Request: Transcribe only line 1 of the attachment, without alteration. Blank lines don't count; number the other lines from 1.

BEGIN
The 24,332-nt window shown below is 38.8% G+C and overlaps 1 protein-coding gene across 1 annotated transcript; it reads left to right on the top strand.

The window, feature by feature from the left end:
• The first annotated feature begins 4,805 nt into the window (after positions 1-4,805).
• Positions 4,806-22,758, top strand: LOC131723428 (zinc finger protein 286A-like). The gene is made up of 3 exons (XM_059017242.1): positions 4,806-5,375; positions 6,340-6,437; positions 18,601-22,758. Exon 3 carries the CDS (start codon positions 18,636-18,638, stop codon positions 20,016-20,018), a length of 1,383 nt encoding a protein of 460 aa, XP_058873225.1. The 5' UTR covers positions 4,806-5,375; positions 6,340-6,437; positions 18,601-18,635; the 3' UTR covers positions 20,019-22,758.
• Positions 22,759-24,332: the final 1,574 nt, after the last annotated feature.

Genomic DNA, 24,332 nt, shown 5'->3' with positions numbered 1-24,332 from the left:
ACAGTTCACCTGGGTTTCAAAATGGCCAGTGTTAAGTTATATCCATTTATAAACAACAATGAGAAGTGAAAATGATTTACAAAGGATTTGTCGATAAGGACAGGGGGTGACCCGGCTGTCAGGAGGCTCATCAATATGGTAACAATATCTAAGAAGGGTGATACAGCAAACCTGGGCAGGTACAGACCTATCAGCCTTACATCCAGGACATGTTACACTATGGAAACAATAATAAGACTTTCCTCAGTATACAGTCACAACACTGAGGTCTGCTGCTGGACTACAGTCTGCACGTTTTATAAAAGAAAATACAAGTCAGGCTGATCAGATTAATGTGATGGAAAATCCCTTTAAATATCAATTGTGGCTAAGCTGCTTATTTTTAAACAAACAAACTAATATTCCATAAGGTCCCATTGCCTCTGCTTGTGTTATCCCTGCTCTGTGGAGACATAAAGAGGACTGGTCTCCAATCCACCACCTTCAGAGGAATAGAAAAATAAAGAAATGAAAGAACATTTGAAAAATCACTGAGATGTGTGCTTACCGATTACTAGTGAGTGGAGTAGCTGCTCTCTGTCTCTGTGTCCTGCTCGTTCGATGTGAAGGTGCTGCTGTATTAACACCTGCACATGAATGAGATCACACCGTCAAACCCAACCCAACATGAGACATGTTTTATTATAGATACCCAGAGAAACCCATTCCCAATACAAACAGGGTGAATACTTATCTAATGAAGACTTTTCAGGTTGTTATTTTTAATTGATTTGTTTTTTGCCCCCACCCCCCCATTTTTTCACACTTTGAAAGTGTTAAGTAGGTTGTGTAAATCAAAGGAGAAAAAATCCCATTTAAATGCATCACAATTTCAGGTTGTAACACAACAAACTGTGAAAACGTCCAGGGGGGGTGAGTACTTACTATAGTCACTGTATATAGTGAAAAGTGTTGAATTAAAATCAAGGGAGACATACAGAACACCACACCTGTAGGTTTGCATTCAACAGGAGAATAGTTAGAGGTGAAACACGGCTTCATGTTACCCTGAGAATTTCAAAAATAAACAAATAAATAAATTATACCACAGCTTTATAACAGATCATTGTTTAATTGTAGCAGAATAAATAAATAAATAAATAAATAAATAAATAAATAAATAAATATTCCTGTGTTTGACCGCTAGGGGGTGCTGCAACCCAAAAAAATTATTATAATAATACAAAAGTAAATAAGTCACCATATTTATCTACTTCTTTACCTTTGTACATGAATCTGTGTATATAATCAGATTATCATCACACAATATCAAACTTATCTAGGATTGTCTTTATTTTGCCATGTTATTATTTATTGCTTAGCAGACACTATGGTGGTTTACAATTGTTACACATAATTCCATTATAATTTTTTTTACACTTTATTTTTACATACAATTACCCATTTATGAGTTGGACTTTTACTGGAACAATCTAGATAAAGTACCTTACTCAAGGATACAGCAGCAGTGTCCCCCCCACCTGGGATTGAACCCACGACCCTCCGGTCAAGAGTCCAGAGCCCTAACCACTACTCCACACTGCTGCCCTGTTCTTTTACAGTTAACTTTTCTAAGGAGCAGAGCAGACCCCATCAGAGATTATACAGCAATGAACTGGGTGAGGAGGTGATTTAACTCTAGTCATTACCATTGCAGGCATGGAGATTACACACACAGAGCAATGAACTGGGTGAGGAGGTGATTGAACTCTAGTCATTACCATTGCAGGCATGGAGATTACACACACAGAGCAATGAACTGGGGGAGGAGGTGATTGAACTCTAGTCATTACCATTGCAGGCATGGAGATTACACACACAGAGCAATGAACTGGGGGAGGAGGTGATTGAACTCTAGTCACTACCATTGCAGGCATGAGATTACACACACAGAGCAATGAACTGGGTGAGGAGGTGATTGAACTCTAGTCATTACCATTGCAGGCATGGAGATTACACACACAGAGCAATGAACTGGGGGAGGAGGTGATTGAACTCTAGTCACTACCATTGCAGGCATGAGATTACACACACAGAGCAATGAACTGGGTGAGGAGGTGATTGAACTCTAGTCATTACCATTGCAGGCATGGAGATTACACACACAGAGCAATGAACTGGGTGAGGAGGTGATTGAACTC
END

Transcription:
The 24,332-nt window shown below is 38.8% G+C and overlaps 1 protein-coding gene across 1 annotated transcript; it reads left to right on the top strand.